The gap between the Benefactor and the greedy is vast. The opposition between the Merciful One and the cruel is uncompromising. The father of the evils in you is another, because my offspring are adorned by the attributes of my Father. It is a merciful person who is truly a child of the Merciful God, and it is a pure person who is truly a child of the Pure One. Corruption is alien to the Incorruptible. It is always true that the good derives from the good and the just from the just. But as for you, I do not know your origin (Mt 25:12). Therefore, it is dangerous to dare utter this prayer and address God as one's "Father" before being cleansed in life.

Who Art in Heaven

But let us once again listen to the words of the prayer. Perhaps we can come to understand their hidden meaning by frequent repetition. "Our Father who art in heaven." By what we have already said, we have sufficiently examined that we must attain intimacy with God through a life according to virtue. But it seems to me that these words also signify a deeper meaning. They remind us of the homeland from which we have fallen and of the noble status from which we have been exiled.

Recall the story about the prodigal, the young man who left his father's home and surrendered himself to a life fit for swine. Christ the Divine Word points out the plight of human wretchedness by narrating in detail the young son's departure and prodigality. He does not bring him back to his original prosperity until the son acquires a consciousness of his dire misfortune. First the son had to come to his senses and ponder his words of regret. These words that the son carefully prepared to say, parallel in some way the words of the Lord's Prayer. For he said: "Father, I have sinned against heaven and before you" (Lk 15:21). He would not have added to his confession the sin "against heaven" unless he was convinced that his true homeland was indeed heaven against which he had sinned by leaving.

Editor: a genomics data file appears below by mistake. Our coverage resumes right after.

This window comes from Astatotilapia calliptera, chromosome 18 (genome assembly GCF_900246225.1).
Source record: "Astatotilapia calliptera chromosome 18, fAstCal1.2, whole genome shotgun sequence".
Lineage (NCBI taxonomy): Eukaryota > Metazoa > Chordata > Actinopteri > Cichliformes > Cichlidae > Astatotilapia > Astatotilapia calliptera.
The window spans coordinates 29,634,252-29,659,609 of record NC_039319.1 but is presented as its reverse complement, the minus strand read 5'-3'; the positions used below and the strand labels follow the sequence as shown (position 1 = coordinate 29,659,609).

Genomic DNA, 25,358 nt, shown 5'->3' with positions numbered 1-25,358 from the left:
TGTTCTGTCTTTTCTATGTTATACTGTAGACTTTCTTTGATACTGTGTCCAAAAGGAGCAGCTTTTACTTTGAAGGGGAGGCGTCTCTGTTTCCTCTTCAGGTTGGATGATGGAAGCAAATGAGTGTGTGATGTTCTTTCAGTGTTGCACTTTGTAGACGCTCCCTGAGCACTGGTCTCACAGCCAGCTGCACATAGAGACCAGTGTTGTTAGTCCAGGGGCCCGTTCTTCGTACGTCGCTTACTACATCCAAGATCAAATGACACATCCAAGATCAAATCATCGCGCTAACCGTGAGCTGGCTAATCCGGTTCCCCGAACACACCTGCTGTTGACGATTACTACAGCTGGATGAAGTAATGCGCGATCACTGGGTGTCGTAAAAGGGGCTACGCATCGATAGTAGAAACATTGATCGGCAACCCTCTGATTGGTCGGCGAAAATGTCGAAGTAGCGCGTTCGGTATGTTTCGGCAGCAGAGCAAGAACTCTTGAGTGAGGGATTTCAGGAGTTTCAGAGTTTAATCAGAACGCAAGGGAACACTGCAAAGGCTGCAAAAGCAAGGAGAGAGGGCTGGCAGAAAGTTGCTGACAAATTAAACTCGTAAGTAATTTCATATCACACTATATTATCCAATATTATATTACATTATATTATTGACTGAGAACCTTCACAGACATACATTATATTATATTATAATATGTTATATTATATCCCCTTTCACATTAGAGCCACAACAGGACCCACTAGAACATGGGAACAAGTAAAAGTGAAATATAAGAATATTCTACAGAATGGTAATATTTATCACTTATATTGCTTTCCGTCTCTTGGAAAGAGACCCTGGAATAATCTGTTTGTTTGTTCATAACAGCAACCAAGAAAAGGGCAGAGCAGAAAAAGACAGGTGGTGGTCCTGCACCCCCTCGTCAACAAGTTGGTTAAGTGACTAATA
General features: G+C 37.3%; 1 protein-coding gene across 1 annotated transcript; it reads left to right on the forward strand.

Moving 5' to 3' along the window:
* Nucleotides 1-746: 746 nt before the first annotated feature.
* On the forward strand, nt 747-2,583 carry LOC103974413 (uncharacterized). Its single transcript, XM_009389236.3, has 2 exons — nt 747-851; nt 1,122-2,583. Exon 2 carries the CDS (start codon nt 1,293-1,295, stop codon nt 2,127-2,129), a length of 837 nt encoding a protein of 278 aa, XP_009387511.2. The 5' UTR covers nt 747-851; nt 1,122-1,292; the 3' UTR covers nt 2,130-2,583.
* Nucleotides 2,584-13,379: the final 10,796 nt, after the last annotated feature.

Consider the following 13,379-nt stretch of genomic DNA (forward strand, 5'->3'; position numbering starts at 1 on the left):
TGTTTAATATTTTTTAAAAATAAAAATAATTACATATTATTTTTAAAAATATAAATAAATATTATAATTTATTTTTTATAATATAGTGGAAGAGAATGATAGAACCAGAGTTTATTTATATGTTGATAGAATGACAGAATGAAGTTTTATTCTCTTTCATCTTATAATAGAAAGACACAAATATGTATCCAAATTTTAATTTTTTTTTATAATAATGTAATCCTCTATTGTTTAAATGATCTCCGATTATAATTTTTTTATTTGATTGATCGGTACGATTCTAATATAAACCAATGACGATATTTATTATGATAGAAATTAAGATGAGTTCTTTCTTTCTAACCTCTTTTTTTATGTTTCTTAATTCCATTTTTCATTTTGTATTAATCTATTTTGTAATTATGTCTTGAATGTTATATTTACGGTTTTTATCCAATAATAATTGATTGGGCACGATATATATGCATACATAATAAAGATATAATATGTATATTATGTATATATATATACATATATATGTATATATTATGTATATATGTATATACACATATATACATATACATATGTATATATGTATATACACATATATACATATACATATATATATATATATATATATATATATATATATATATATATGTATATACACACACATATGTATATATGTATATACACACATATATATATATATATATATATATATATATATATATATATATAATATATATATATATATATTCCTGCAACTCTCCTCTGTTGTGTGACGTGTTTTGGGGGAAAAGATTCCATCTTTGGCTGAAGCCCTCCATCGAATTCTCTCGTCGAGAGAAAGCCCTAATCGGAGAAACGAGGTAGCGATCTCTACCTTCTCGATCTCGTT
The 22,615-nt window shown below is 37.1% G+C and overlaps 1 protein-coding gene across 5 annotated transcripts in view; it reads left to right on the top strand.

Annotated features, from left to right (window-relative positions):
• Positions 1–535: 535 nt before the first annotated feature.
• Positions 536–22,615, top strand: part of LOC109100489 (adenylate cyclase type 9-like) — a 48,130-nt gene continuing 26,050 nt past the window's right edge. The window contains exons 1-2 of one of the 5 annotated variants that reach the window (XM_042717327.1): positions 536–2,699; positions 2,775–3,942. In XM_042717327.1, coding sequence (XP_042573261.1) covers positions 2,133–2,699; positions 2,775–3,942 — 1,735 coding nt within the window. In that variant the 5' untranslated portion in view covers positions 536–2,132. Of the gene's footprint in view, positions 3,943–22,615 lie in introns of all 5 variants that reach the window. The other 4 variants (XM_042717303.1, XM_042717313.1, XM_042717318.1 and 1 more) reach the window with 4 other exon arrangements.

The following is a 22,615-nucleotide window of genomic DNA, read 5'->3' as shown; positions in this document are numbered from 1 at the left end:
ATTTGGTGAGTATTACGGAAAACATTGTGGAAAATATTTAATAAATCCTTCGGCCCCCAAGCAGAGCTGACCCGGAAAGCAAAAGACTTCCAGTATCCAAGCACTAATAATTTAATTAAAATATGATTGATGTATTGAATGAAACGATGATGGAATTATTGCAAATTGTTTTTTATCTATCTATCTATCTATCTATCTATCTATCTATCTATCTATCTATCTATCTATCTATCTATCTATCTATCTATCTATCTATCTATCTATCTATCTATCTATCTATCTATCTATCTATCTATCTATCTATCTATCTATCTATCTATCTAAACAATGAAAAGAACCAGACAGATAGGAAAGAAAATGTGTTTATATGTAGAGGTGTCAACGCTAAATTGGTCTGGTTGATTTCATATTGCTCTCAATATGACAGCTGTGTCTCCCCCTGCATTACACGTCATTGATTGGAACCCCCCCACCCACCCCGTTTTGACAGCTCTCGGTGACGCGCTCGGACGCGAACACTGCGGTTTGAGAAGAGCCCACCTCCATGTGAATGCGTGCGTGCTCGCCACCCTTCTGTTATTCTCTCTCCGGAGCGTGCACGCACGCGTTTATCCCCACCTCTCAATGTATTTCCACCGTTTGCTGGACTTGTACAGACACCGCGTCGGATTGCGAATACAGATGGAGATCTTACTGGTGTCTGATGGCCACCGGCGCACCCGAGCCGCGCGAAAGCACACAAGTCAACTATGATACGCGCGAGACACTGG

The thoughtful care behind the son's confession made the father more accessible. The father ran toward him and welcomed him with a kiss, embracing him around the neck (ἐπέπεσεν ἐπὶ τὸν τράχηλον αὐτοῦ - epepesen epi ton trachelon autou, Lk 15: 20). This action allegorically signifies the spiritual yoke established by word of mouth, that is, the preaching of the good news now placed on the shoulders of humanity. The gospel is the new yoke replacing the old yoke of the first commandment in paradise, which was intended to guard man but which man cast off and later even abandoned. The father then put on him a new robe, meaning no other than the first robe that man had lost on account of his disobedience when he tasted what was forbidden and immediately beheld his own nakedness (Gen 3:10). A ring bearing a carved stone was placed on the son's finger. The ring signifies the regaining of the divine image. The feet were also secured with shoes. This means that, as man approaches the head of the serpent, his naked heel will not be bitten (Gen 3:15).